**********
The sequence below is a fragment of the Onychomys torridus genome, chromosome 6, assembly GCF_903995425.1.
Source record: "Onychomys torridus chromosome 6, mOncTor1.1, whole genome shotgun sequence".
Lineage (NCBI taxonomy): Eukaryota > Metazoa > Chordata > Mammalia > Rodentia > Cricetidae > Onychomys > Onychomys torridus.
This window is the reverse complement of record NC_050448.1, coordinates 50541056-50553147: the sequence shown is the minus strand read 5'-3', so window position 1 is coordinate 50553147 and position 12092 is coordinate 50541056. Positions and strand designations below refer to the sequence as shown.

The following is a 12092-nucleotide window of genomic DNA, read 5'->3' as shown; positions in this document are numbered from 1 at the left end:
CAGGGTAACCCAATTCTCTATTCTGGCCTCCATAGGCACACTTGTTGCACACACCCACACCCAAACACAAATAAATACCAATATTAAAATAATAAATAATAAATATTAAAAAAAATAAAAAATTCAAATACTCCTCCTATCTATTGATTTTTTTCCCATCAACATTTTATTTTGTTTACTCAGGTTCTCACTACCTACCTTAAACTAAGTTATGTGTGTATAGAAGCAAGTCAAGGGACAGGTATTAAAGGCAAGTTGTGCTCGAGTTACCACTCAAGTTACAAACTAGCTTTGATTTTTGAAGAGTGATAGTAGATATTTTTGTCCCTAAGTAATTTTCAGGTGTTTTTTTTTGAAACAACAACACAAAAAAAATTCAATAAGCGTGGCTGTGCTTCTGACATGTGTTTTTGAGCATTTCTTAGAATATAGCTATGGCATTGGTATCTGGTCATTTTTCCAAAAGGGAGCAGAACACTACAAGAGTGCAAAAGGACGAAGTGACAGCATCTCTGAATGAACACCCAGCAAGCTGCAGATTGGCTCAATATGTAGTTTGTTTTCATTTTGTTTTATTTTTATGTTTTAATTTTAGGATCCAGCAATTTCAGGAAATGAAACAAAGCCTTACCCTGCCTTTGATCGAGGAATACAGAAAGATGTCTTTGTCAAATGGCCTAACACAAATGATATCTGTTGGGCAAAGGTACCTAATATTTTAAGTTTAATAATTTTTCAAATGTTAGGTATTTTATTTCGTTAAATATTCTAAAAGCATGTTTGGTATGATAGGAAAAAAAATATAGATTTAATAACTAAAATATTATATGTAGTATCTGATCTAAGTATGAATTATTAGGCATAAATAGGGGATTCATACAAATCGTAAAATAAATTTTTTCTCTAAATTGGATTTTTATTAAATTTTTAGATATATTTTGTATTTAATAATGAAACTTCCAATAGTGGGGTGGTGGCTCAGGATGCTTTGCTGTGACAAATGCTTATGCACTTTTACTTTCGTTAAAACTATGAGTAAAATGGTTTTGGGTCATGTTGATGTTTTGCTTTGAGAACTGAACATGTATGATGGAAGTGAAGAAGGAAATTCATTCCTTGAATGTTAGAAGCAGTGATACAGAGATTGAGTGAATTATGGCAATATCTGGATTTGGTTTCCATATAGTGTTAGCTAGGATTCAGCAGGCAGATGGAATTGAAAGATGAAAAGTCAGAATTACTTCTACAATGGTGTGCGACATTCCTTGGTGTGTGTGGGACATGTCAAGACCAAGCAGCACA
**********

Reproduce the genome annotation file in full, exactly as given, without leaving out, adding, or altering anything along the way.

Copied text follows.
The sequence below is a fragment of the Onychomys torridus genome, chromosome 6, assembly GCF_903995425.1.
Source record: "Onychomys torridus chromosome 6, mOncTor1.1, whole genome shotgun sequence".
Lineage (NCBI taxonomy): Eukaryota > Metazoa > Chordata > Mammalia > Rodentia > Cricetidae > Onychomys > Onychomys torridus.
This window is the reverse complement of record NC_050448.1, coordinates 50541056-50553147: the sequence shown is the minus strand read 5'-3', so window position 1 is coordinate 50553147 and position 12092 is coordinate 50541056. Positions and strand designations below refer to the sequence as shown.

The following is a 12092-nucleotide window of genomic DNA, read 5'->3' as shown; positions in this document are numbered from 1 at the left end:
CAGGGTAACCCAATTCTCTATTCTGGCCTCCATAGGCACACTTGTTGCACACACCCACACCCAAACACAAATAAATACCAATATTAAAATAATAAATAATAAATATTAAAAAAAATAAAAAATTCAAATACTCCTCCTATCTATTGATTTTTTTCCCATCAACATTTTATTTTGTTTACTCAGGTTCTCACTACCTACCTTAAACTAAGTTATGTGTGTATAGAAGCAAGTCAAGGGACAGGTATTAAAGGCAAGTTGTGCTCGAGTTACCACTCAAGTTACAAACTAGCTTTGATTTTTGAAGAGTGATAGTAGATATTTTTGTCCCTAAGTAATTTTCAGGTGTTTTTTTTTGAAACAACAACACAAAAAAAATTCAATAAGCGTGGCTGTGCTTCTGACATGTGTTTTTGAGCATTTCTTAGAATATAGCTATGGCATTGGTATCTGGTCATTTTTCCAAAAGGGAGCAGAACACTACAAGAGTGCAAAAGGACGAAGTGACAGCATCTCTGAATGAACACCCAGCAAGCTGCAGATTGGCTCAATATGTAGTTTGTTTTCATTTTGTTTTATTTTTATGTTTTAATTTTAGGATCCAGCAATTTCAGGAAATGAAACAAAGCCTTACCCTGCCTTTGATCGAGGAATACAGAAAGATGTCTTTGTCAAATGGCCTAACACAAATGATATCTGTTGGGCAAAGGTACCTAATATTTTAAGTTTAATAATTTTTCAAATGTTAGGTATTTTATTTCGTTAAATATTCTAAAAGCATGTTTGGTATGATAGGAAAAAAAATATAGATTTAATAACTAAAATATTATATGTAGTATCTGATCTAAGTATGAATTATTAGGCATAAATAGGGGATTCATACAAATCGTAAAATAAATTTTTTCTCTAAATTGGATTTTTATTAAATTTTTAGATATATTTTGTATTTAATAATGAAACTTCCAATAGTGGGGTGGTGGCTCAGGATGCTTTGCTGTGACAAATGCTTATGCACTTTTACTTTCGTTAAAACTATGAGTAAAATGGTTTTGGGTCATGTTGATGTTTTGCTTTGAGAACTGAACATGTATGATGGAAGTGAAGAAGGAAATTCATTCCTTGAATGTTAGAAGCAGTGATACAGAGATTGAGTGAATTATGGCAATATCTGGATTTGGTTTCCATATAGTGTTAGCTAGGATTCAGCAGGCAGATGGAATTGAAAGATGAAAAGTCAGAATTACTTCTACAATGGTGTGCGACATTCCTTGGTGTGTGTGGGACATGTCAAGACCAAGCAGCACA